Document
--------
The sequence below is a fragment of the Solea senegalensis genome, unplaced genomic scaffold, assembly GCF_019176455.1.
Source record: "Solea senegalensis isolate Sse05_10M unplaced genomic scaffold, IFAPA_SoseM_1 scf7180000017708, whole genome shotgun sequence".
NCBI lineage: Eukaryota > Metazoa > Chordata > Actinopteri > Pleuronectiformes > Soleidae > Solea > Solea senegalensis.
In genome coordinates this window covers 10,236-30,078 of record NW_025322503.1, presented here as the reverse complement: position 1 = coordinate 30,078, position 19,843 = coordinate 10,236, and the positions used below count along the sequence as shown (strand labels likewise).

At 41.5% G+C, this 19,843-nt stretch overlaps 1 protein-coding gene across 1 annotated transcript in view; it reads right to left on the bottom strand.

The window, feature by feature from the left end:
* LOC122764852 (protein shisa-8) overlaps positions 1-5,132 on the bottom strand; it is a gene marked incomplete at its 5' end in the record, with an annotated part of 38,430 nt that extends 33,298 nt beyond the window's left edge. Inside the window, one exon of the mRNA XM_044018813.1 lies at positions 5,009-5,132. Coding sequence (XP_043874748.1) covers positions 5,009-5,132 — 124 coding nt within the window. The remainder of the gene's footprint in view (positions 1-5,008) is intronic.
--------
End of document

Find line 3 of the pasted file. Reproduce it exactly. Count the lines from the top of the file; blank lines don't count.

NCBI lineage: Eukaryota > Metazoa > Chordata > Actinopteri > Pleuronectiformes > Soleidae > Solea > Solea senegalensis.